The relative contributions and ecological impacts of aquaculture and capture fisheries

Published on: 1/25/2007
Author/s : JAMES H. TIDWELL and GEOFF L. ALLAN - Kentucky State University/New South Wales Fisheries (Courtesy of Alltech Inc.)

Historically, the oceans were considered limitless and thought to harbor enough fish to feed an everincreasing human population. However, the demands of population growth, particularly in poorer countries, now far outstrip the sustainable yield of the seas. At the same time as fishing has become more industrialized and wild fish stocks increasingly depleted, aquaculture production – fish and shellfish farming – has grown rapidly to address the shortfalls in capture fisheries. With this rapid growth aquaculture has come under intense scrutiny and criticism as environmentalists fear that it could cause significant environmental problems and further impact wild species that are already over-exploited.

Indeed, both capture fisheries and aquaculture must have environmental costs, all human activities of significant scale do, but it is necessary to fairly evaluate and compare the ecological and economic impact of both. In fact, a thorough analysis shows that the ecological threat of aquaculture is much lower than continuing to supply the majority of fish protein from wild capture owing to aquaculture’s greater control over production, harvest, processing and transport, which results in less wastage and reduced energy demands.

Fish is a vital source of food for people. Fish is man’s most important single source of high quality animal protein and provides approximately 16% of the animal protein consumed by the world’s population (FAO, 1997). It is a particularly important protein source in regions where high-quality protein from livestock is relatively scarce: fish supplies less than 10% of animal protein consumed in North America and Europe, but 17% in Africa, 26% in Asia and 22% in China (FAO, 2001). The Food and Agriculture Organization of the United Nations (FAO) estimates that about 1 billion people worldwide rely on fish as their primary source of animal protein (FAO, 2001).

Fish also has substantial social and economic importance. Over 36 million people are employed directly through fishing and aquaculture (FAO, 2001), and as many as 200 million people derive direct and indirect income from fish (Garcia and Newton, in press). The FAO estimates the value of fish traded internationally to be US$ 51 billion per annum (FAO, 2001). Consumption of food fish is increasing, having risen from 40 million tonnes in 1970 to 86 million tonnes in 1998 (FAO, 2001), and is expected to reach 110 million tonnes by 2010 (FAO, 1999). Increases in per capita consumption account for only a small portion of the increase in total demand. It is the growing human population in many countries in Asia, Africa, and South America that is primarily responsible for this steadily increasing demand for food fish. These statistics illustrate that a consistent source of fish is essential for the nutritional and financial health of a large segment of the world’s population.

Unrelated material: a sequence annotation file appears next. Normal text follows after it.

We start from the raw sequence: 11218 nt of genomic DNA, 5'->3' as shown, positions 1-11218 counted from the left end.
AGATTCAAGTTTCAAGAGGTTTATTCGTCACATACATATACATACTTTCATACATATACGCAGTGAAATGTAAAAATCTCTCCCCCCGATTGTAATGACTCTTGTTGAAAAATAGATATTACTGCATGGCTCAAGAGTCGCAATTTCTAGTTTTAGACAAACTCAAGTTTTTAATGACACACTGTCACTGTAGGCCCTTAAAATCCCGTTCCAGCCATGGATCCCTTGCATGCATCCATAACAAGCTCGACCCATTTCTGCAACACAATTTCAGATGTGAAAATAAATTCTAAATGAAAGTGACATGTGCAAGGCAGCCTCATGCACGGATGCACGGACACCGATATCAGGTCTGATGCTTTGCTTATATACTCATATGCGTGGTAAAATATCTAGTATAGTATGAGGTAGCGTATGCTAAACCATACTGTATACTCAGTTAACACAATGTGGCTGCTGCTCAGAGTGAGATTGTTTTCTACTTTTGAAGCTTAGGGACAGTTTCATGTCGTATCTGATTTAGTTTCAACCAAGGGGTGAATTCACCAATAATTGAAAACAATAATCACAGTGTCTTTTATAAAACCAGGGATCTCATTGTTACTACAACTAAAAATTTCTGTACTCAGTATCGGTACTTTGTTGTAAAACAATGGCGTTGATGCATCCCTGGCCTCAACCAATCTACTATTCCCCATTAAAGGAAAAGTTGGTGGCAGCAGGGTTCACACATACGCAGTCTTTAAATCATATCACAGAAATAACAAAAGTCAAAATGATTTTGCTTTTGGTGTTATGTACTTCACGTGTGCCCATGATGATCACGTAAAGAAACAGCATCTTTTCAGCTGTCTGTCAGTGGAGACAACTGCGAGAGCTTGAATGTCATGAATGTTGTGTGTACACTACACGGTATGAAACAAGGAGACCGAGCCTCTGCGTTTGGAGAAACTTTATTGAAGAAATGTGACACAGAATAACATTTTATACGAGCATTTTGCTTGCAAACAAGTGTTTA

Today, fish is the only important food source that is still primarily gathered from the wild rather than farmed, with marine capture historically accounting for more than 80% of the world’s fish supply. Total landings from marine fisheries increased approximately five-fold in the 40-year period from 1950 to 1990 (Mace, 1997). More recently, however, capture fisheries have not been able to keep pace with growing demand, and many marine fisheries have already been over-fished. From 1990- 1997, fish consumption increased by 31% while the supply from marine capture fisheries increased only 9% (FAO, 1999). This has intensified the pressure on the harvesters, which has translated into increased pressures on, and over-fishing of, many commercial fisheries. Nearly half of the known ocean fisheries are completely exploited (FAO, 1999) and 70% are in need of urgent management (MacLennan, 1997).

As fisheries become depleted and fish get harder to catch, many fishermen and governments have responded with increased investment in equipment and technology to fish longer, harder, and farther away from their home ports. These efforts have resulted in what is essentially an ‘arms race’ within the marine fishing industry, both in the addition of greater numbers of people and ships but also in better technologies (MacLennan, 1997). Radio and satellite navigation allow fishermen to better locate fishing grounds, while new fish-aggregating devices intensify the harvests. These changes put immense pressure on fish stocks and leave fewer regions out of reach so that fish can reproduce unmolested. This decreases the reproductive capacities of fisheries, thus exacerbating the effects of overharvesting.

Indeed, capture fisheries have advanced to the point where newly discovered fish populations can be put under severe stress more quickly than regulators can collect needed biological data and impose catch limitations. Based on the current assessment of overexploitation of many fish stocks, and overcapacity and overcapitalization of many fishing fleets, Mace (1997) concluded that many capture fisheries would probably not be commercially viable without significant government subsidies. However, the private and public investment in increased infrastructure creates a financial inertia that makes it more difficult to reduce the pressure on fisheries (Speer, 1995).

Consumer tastes and demand in the developed countries have largely contributed to the problem. Increasing demand for top predators, such as swordfish or tuna, has put severe pressure on existing stocks. The average size of fish caught for some species has dropped until there is now a significant need to impose minimum size limits, or capture moratoria, to allow these and other species to reach reproductive age and size before being removed from the population. The hunt for certain species also affects non-target species through their inadvertent capture, known as ‘by-catch’. Longline fishing for swordfish and other billfishes may significantly diminish the populations of many shark species, which are known to have slow reproductive rates and thereby slow recovery rates.